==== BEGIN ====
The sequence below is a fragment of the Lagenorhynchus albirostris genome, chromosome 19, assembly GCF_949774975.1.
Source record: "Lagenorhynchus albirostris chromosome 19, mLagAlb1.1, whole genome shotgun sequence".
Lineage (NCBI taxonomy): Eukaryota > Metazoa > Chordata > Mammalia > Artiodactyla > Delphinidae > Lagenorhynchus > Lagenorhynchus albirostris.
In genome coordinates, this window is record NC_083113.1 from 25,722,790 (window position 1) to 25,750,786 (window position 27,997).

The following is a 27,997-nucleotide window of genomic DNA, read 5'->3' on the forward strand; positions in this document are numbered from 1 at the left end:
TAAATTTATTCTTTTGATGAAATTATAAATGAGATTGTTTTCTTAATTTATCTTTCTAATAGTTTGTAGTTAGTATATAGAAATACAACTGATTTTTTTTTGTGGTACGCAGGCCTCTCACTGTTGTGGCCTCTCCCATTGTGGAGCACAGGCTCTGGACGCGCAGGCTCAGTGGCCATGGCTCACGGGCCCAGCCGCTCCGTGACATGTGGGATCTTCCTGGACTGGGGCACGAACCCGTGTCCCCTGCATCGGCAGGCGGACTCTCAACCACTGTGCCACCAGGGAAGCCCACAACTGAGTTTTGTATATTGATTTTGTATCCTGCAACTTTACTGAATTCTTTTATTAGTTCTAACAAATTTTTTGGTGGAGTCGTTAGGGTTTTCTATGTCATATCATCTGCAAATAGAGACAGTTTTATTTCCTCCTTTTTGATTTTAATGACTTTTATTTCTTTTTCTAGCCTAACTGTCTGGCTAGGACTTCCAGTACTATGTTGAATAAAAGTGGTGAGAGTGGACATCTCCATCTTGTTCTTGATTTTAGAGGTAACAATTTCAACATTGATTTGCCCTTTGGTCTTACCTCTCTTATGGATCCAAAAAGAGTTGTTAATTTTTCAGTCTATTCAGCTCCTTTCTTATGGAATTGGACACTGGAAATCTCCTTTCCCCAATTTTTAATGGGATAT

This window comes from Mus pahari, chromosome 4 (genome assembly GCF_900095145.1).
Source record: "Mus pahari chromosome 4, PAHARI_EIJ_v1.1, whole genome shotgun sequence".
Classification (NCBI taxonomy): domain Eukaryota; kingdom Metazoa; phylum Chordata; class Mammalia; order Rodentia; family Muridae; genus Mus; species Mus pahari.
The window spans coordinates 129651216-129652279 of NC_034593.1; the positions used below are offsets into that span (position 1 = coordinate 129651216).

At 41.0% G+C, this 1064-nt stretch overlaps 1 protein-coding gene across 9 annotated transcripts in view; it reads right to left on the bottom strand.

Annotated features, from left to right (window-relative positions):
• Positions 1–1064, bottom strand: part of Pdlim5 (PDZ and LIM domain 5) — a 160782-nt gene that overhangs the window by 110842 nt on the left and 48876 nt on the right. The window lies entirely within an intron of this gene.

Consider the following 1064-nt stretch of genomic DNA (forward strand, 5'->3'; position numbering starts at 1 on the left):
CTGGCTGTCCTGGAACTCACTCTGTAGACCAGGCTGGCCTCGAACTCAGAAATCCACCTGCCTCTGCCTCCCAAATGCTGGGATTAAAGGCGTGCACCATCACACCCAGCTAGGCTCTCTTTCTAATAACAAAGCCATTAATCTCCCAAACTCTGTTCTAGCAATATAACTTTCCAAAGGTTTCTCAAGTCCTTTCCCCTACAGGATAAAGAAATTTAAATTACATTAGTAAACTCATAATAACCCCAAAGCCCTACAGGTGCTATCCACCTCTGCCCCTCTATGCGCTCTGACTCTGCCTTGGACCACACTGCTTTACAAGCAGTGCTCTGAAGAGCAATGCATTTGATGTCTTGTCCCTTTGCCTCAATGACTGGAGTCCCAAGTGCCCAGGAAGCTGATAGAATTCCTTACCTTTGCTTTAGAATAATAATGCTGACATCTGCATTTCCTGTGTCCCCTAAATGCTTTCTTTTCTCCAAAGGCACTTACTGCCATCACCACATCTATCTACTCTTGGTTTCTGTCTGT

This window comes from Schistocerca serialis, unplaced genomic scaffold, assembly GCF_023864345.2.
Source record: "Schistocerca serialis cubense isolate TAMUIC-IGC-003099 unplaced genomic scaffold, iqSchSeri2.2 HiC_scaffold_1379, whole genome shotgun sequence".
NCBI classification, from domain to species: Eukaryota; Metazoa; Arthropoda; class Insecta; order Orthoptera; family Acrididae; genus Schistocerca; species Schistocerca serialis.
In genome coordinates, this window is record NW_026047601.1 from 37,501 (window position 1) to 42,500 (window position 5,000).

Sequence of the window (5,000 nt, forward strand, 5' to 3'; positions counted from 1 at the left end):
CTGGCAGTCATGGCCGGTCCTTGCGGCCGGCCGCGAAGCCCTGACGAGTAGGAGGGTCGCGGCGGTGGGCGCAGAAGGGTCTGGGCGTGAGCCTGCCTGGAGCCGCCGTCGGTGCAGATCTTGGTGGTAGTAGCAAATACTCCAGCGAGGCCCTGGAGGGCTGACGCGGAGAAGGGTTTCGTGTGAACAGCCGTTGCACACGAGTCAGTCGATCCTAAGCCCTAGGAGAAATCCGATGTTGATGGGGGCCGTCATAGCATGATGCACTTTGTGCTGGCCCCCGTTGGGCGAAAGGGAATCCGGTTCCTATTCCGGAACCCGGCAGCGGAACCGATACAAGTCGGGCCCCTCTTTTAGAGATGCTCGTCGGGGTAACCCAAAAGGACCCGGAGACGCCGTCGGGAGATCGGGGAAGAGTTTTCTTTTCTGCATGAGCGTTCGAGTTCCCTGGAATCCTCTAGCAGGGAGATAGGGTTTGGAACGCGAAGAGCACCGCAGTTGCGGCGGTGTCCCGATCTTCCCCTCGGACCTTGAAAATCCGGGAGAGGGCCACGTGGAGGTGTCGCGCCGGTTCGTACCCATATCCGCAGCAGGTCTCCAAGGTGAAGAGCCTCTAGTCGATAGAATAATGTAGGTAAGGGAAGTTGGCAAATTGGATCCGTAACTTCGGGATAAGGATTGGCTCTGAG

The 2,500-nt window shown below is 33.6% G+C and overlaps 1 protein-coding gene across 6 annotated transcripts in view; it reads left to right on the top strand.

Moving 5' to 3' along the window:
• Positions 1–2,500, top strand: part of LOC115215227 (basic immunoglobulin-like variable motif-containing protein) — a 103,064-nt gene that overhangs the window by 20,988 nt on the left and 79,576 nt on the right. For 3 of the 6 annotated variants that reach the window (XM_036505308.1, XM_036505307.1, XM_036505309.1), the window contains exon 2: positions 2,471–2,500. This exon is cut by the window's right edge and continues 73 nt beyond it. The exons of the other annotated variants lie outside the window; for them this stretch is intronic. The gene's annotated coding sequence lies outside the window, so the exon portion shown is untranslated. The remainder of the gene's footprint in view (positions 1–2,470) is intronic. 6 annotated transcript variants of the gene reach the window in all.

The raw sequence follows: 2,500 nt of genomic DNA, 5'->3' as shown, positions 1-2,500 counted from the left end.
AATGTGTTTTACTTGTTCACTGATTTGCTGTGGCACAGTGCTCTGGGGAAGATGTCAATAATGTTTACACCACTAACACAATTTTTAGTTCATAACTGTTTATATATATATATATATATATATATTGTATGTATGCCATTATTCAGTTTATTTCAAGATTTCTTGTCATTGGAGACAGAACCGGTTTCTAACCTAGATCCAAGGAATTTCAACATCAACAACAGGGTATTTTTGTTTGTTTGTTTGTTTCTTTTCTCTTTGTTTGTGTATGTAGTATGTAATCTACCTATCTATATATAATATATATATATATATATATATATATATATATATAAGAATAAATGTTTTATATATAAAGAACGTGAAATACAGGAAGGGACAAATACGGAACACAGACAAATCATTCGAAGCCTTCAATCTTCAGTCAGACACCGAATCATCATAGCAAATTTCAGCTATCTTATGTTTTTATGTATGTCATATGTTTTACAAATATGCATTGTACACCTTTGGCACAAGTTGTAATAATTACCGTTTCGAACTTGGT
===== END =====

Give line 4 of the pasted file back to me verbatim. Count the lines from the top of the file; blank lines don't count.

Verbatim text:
In genome coordinates, this window is record NC_083113.1 from 25,722,790 (window position 1) to 25,750,786 (window position 27,997).